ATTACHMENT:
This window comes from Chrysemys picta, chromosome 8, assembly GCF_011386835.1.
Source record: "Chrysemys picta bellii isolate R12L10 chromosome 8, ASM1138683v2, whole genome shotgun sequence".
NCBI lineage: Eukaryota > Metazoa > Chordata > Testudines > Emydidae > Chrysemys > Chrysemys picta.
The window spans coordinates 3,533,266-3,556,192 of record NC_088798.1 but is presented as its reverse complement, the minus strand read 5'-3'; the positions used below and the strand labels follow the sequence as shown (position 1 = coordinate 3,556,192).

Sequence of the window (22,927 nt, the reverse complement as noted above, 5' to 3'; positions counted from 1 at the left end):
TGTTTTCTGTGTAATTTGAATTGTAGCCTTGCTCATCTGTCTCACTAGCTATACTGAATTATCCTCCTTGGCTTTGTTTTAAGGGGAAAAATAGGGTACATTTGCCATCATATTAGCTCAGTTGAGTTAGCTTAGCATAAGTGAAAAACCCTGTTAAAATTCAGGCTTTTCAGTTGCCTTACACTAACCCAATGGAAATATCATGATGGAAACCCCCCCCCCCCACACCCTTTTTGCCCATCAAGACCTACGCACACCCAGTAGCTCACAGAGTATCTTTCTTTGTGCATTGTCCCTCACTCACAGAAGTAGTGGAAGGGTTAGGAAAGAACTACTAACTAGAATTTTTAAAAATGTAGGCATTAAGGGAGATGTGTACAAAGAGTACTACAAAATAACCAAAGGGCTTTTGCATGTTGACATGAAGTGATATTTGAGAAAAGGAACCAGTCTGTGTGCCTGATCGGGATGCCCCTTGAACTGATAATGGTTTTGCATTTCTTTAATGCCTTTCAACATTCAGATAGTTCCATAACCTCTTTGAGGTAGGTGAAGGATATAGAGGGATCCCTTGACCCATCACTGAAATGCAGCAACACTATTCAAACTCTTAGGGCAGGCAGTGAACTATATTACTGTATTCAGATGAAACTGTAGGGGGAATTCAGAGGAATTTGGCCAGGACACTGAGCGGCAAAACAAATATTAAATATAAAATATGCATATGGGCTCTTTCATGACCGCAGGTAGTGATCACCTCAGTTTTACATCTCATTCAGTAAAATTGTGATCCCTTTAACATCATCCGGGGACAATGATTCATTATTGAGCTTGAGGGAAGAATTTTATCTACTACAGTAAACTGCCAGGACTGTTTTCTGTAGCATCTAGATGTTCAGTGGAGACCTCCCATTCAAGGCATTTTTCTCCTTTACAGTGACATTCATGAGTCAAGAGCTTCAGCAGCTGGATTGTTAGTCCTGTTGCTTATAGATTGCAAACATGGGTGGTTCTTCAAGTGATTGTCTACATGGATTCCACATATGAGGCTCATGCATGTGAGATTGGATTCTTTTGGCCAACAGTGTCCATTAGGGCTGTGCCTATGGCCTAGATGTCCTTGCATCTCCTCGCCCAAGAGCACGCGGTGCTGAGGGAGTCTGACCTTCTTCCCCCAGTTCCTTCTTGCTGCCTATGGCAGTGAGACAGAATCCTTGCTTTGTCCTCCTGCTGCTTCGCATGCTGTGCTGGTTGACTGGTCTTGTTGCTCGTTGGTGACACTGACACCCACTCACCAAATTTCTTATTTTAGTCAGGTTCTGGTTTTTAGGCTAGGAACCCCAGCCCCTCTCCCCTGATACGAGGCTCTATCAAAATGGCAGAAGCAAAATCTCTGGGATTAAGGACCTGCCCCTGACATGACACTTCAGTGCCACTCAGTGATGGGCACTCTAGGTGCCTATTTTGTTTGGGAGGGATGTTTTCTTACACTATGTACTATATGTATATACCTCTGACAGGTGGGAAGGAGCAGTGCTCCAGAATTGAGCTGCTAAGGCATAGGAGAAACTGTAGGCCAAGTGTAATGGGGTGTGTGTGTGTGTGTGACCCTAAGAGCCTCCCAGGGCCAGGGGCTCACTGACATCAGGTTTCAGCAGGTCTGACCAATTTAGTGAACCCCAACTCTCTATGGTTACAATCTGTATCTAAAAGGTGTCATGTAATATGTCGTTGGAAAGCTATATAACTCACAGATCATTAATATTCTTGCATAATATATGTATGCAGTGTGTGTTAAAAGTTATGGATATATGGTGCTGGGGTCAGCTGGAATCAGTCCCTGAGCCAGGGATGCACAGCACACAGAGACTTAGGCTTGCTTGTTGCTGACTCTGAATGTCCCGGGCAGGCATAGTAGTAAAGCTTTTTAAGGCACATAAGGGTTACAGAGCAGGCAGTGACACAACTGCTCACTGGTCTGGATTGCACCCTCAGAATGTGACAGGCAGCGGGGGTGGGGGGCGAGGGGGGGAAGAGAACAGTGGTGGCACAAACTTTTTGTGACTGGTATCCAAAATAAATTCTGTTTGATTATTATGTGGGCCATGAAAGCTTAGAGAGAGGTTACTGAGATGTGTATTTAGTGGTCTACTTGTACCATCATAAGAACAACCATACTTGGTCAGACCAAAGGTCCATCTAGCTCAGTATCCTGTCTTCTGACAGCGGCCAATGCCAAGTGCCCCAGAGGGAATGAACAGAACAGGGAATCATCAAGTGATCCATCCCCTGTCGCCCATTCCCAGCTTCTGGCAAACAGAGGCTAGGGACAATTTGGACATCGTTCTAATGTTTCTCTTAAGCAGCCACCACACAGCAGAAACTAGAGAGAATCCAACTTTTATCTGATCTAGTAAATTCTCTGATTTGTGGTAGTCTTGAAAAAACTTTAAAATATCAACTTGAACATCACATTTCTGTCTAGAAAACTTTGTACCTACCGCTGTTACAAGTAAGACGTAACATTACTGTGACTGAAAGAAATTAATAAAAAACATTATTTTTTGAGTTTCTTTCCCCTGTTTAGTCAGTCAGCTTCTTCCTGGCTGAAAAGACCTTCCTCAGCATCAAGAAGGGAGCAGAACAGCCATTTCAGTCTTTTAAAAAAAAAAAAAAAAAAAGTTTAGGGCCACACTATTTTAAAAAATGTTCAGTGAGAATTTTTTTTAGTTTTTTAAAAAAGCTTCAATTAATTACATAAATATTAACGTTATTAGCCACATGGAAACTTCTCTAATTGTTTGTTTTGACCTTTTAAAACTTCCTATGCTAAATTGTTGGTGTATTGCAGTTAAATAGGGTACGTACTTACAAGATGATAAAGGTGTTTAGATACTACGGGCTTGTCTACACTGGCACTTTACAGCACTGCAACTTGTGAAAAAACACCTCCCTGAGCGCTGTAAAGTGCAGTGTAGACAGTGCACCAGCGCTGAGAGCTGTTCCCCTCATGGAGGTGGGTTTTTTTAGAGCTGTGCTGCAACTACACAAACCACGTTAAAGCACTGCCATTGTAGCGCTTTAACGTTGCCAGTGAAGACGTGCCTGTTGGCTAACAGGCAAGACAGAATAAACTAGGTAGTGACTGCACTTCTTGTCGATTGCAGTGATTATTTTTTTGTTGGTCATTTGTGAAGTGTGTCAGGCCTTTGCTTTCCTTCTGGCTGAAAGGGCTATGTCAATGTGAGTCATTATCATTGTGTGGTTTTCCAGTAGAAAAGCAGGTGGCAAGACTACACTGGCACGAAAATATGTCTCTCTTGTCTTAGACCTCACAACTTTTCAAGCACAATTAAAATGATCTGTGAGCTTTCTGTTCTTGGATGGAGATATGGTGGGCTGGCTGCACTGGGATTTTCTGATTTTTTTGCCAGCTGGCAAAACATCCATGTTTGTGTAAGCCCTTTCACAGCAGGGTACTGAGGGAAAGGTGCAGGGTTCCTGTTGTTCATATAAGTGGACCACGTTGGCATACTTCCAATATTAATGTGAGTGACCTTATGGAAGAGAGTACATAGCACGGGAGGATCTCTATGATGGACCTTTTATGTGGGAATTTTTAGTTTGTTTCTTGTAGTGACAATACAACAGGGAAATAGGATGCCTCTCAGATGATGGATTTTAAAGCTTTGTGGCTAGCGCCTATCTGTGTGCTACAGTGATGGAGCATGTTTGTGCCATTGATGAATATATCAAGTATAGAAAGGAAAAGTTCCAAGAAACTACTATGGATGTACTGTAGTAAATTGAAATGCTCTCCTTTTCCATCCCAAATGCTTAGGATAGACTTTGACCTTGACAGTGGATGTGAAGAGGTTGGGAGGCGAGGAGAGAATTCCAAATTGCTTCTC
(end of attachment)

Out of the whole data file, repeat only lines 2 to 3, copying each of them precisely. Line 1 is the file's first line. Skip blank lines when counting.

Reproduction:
Source record: "Chrysemys picta bellii isolate R12L10 chromosome 8, ASM1138683v2, whole genome shotgun sequence".
NCBI lineage: Eukaryota > Metazoa > Chordata > Testudines > Emydidae > Chrysemys > Chrysemys picta.